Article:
Q: One thing I notice?and admire?about your writing is how remarkably visual it is. For example, in the novel there’s a scene where Paige and a boy named Lucas Hayes meet in a circle of trees. He leaves before she does, and she says, “It struck me that someone later, seeing them, would imagine two people walking side by side.” When I read that line what struck me was that I might never have thought of that. Do you consciously write with a very visual eye or does this just come naturally to you?
Aw shucks. Thanks. I’ve always considered storytelling a visual art, that language is a code to communicate images. One of my first writing teachers, Charlie Baxter, encouraged me to begin a story by closing my eyes and calling up an image. It could be anything?let’s use your example from the book, two sets of footprints next to each other in the snow?but whatever the image is, it’ll have dramatic potential because your subconscious mind has given it to you for a reason.
Q: Another thing I really loved about the book was the subtle and not-so-subtle animal symbolism. The basement of the school overflows with croaking frogs killed in biology class, and there is a great presence of flying creatures, in particular, a moth. In fact, that moth graces the cover of the book. What is the moth supposed to symbolize?
Thanks! The ghost frogs are my favorite.
I hope you’ll forgive me if I don’t decode the moth here; I want to leave that for the reader. I will say that the moth is introduced because one of the characters, Evan, used to put his lamp to the window at night to draw moths to the light. Paige thinks that the moths’ batting is senseless and pathetic, but Evan finds it beautiful.
Q: Can you say anything about your writing process?
Hmmm…I write four days a week, six when I’m on school break. I find it best to write in the morning before my mind is full of the day’s detritus. I’m good for about three hours when I’m writing new material, longer when I’m editing. I usually write first drafts in chronological order, and I only kind of, sort of use an outline.
Q: Do you read reviews of your work?
My editor sends me the reviews from the professional outlets?Kirkus, Publisher’s Weekly, and such?and I read those. I don’t look at Amazon or Goodreads reviews, though this is to take nothing away from my readers’ opinions, which I’m sure are often observant and smart. To paraphrase (the most excellent) YA author Melina Marchetta, I’m not the intended audience for those reviews; other readers are.
Q: What’s next for Katie Williams?
I’m working on two new novels right now. One is a low-magic historical fantasy about a woman who arranges marriages for picture brides; the other is a near-future science fiction about a teenager cast in an empathetic reality TV show.
Bay Area folks can hear Katie read from Absent twice this summer:
Reading and Signing at Books Inc. Berkeley, 1760 4th Street, Berkeley, CA, Wednesday, July 24, 7-8pm
Reading at Chronicle Books Anniversary Party, San Francisco Public Library, 100 Larkin Street, San Francisco, CA, Sunday, August 18, 11am-2pm (exact time TBD)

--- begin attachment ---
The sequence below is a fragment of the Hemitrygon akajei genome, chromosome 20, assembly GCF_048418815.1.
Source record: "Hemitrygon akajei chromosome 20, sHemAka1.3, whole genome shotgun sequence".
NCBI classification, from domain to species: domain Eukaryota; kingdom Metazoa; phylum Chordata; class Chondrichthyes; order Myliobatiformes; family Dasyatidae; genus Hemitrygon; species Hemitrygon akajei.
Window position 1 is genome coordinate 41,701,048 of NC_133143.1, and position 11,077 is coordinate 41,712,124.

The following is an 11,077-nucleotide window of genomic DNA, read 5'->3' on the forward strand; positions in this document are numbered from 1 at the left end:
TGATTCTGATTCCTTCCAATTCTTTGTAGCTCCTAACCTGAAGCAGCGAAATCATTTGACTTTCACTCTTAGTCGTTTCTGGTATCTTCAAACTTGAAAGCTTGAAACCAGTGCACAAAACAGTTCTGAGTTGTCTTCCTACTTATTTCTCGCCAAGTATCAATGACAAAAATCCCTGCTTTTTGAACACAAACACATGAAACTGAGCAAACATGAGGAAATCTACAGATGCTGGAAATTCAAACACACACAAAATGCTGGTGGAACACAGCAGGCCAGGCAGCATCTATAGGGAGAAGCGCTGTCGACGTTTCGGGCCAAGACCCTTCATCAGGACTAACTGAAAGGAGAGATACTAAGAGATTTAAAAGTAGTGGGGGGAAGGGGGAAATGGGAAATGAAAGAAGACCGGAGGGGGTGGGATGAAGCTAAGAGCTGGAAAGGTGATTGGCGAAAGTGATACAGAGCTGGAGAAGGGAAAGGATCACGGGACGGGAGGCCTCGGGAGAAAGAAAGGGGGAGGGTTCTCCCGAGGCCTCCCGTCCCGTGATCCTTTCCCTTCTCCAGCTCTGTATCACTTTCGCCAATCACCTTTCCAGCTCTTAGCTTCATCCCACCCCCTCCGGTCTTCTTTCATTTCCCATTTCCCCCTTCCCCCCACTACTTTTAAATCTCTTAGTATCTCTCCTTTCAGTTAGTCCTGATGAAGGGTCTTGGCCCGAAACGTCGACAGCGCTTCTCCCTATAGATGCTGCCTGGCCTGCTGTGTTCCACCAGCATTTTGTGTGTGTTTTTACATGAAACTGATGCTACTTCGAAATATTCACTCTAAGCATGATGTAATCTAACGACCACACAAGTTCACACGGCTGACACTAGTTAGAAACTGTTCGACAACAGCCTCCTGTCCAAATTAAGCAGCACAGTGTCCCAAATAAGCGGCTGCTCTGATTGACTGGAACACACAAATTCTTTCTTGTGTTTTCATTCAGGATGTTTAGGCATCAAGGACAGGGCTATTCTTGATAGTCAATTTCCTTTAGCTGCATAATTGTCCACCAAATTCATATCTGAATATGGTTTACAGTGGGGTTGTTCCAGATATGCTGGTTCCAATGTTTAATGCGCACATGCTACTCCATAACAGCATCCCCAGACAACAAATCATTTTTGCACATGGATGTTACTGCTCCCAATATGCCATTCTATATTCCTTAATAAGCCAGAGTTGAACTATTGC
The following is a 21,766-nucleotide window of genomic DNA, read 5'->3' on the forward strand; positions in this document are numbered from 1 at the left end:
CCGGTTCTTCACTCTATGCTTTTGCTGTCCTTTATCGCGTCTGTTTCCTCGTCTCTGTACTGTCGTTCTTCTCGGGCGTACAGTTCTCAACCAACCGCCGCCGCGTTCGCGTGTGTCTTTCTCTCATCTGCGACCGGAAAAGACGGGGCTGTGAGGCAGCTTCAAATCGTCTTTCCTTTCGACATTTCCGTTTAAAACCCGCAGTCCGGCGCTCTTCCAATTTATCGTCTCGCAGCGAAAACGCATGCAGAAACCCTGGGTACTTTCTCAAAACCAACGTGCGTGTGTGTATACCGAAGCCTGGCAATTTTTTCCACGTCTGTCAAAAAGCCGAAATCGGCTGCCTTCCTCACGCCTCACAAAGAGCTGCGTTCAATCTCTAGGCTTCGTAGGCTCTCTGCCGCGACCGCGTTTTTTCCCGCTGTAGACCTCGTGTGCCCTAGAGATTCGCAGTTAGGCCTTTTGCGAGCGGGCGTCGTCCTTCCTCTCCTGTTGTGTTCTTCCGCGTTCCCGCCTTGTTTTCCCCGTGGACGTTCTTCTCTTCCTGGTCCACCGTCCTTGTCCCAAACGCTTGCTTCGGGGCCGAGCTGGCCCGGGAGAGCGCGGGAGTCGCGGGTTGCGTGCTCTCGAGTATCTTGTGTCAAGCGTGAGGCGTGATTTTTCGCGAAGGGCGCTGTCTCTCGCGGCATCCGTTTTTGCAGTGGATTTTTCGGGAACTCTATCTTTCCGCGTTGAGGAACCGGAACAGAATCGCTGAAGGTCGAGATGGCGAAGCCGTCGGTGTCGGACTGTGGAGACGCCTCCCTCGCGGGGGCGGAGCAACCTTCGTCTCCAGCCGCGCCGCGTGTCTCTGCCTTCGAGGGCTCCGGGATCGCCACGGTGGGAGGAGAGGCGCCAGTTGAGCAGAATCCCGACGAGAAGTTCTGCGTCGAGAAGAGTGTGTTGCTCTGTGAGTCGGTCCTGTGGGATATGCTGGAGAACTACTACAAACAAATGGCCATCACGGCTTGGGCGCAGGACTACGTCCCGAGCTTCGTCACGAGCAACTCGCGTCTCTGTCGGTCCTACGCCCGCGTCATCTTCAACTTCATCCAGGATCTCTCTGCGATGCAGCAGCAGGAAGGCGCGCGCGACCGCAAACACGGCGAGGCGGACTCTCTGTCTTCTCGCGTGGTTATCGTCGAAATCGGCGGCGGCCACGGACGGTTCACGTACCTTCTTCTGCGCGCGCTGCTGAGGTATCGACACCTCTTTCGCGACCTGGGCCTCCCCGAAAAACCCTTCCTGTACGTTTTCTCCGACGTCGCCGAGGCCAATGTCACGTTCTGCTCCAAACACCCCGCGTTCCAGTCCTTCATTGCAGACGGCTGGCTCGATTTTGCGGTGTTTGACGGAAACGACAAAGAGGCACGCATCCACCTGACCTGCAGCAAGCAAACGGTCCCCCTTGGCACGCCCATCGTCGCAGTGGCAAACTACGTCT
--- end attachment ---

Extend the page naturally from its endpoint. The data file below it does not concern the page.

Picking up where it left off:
I thought it was really interesting that two blog posts today were about the immersive (I think I just made up a word) world of fiction. The Living Notebook writes about Absorption today, about fiction that “brings us further into [a] dream, overwhelming our senses until the dream seems real.”
And over on popcorn, Karen McHegg discusses books that “create a world different from the one [she] lives in.” You can read about those books here.
It made me think: which books have most absorbed me in recent years? My first thought was Emma Donoghue’s brilliant novel Room. I also felt immersed in the strange world of Karen Russel’s Swamplandia and the more-real-yet-also-quite-strange one of Ann Patchett’s State of Wonder.
Which books have absorbed you lately? Head on over to popcorn and tell Karen McHegg.
And me? Today I’m immersed in three-year-old land. L. had a touch of pinkeye, and I knew I’d get the stink eye if I sent him to school.
I was just settling down for what feels like a hundreth revision of my memoir when I read this post by the living notebook.?I especially like when he says, “Revision is a trade off?for every change, the novel gains one thing and loses another.” But I guess that’s true for everything; the road less traveled, and all that.
Speaking of roads less traveled, I learned a sad thing the other day. I went to grad school with journalist Jim Foley, who was kidnapped in Libya and held for six weeks in 2011, then released unharmed. I learned the other day that Foley was kidnapped again in Syria, on Thanksgiving day 2012, and has not been heard from since. The work he has done is brilliant and obviously extremely risky. When I found out he’d been kidnapped again all I could think was I doubt I’d have had the gumption to go back in the field, having been abducted once.
On this website, freejamesfoley.org, you can sign a petition and leave notes for whomever may be reading, if you’re so inspired.